2) If you believe the game departments propaganda trailer, poaching is rampant. One of their own studies said not so much. They write a lot of technical trivial tickets, and try to make much of it. The most recent article in the paper trying to sell their point of view reflects this, but even the cherry picked cases they highlighted looked silly.They have whined about a lack of interest from Spokane prosecutors in their citations, but quite frankly earned that slight by pursuing non-sensical cases. Two of their own were finally caught violating game laws in Montana and were removed, but not before years of abuse here locally. They assume if you're in the woods you're a poacher. They wish to sell the higher priced combo licenses, but have stated publicly, if you have filled your elk or deer tag, they don't believe you're continuing to hunt bear or cougar.
3) Depredation hunts have had effects on elk/deer populations.
However, when the numbers of elk and deer dropped so did the effect of the first 3. Predation by bears, cougars, and coyotes is the constant. Use of hounds, bait, and hounds is prohibited. Trapping limited to very minimal levels. Bear, cougar, and coyote populations have risen significantly. We've had bear and cats in town regularly. Bears are known to take 50% of the elk calves in some units. Cats are killing deer literally in backyards. Coyotes are also at a high. There used to be some aerial gunning by ranchers, and this benefitted the deer populations. I've seen deer run into the yard to get coyotes off their heels. Now into that mix, with not a large game population to begin with we've got wolves. Its taken 40 years to get moose populations to world class. The state has gone from 3 bull tags in one unit, to about 150 combined antler less, youth, any moose in several units. I counted last year, but can't recall the exact number. Now if I'm hearing correctly what happened to the moose in and around Yellowstone isn't going to happen here. Seriously? The only hope our moose have is there isn't enough game to satisfy the wolves, and A) the return to wherever they came from, or B) they start eating livestock and are dealt with like the "Wedge pack". Peoples behaviors can be changed to a degree, based on changing facts, whether they are, tribal, ranchers, or sportsmen. Large predators that hunt 24-7-365, don't get fewer doe tags because the winter was hard. To also be honest across the west more units should have seen drastic reductions in tags, when it became apparent the impact wolves were having. Those kinds of losses would have got the attention of many more hunters. The trend of hiding bad management, behind poachers keeps the greater public satisfied, and the funding coming in. Especially in this area of the urban eco-warrior types that want to believe the public relations Disney has provided the wolf over the years.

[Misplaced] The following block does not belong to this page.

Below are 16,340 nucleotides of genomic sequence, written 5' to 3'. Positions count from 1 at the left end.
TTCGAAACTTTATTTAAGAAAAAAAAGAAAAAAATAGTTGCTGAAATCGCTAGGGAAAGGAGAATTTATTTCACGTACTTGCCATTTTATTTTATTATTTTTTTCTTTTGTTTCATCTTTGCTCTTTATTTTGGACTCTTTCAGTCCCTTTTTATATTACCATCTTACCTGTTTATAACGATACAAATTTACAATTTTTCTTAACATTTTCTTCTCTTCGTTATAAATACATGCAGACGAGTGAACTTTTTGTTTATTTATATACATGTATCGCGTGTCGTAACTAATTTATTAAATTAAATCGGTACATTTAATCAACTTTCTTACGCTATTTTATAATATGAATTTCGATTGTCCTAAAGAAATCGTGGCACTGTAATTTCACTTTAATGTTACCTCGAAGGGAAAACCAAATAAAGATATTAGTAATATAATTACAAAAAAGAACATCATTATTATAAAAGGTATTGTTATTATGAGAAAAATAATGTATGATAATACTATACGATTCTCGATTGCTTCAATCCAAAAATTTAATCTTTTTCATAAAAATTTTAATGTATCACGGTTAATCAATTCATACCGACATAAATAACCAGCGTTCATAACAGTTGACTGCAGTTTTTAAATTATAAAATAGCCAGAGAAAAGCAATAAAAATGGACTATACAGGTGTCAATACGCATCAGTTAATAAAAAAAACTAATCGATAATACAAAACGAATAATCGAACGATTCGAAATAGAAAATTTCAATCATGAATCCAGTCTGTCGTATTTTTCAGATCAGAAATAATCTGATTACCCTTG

It sounds like you guys in WA have more issues with poaching and Native Americans and management in general than we do in MT. Bottom line is that here and our neighboring states, we were able to maintain very good game populations despite poaching and to the best of my knowledge there is no real problems with Native Americans here. In fact, many of the reservations provide excellent hunting and/or fishing to non natives.... for a hefty fee.

That changed with the introduction of wolves. There are still some excellent populations in the state but there are areas that have been ravaged and I only see this problem getting worse. Wolves will breed and spread.
__________________
- Mark

You will never know how much it has cost my generation to preserve your freedom. I hope you make good use of it.
~ John Quincy Adams
Reply With Quote
  #56  
Old 08-25-2013, 06:17 PM
RTK RTK is offline
Silver Member
 
Join Date: May 2012
Location: Left coast, kalifornia
Posts: 330
Re: Are wolves really the problem

Quote:
Originally Posted by bigngreen View Post
Your ignorance to this subject is astonishing!! We set on several elk herds trying to take out wolves that predate on them and not once did we see a poacher, Indian or Don Lewis
It seems you will not believe people who have lived on the land for generations and are in it every day but you will believe liberals who have not set a foot in the areas they are talking about, go figure!!!
Talking with a few friends of mine, they believe the wolf (wrong species to boot) was introduced and pushed by people that want to stop hunting all together. With all of the idiots we have running this country it is tough to argue with that.
Seems one guy here doesn't want to acknowledge the facts as they are and has his own agenda to push. Must be one of those enlightened ones that introduce the freaking wolf in the first place. Hard to believe he could be a hunter because I don't know a single hunter that thinks the wolf has been helpful in the least and only extremely detrimental.
Reply With Quote
Reply

Bookmarks

Thread Tools
Display Modes


Current Poll
Are you on Facebook?
Yes - 46.38%
1,113 Vote
No - 19.54%
469 Votes
No, but I may join - 1.75%
42 Votes
No way, are you kidding? - 36.08%
866 Votes
Total Votes: 2,400
You may not vote on this poll.

All times are GMT -5. The time now is 01:13 PM.


Powered by vBulletin ©2000 - 2014, Jelsoft Enterprises Ltd.
Content Management Powered by vBadvanced CMPS
All content ©2010-2014 Long Range Hunting, LLC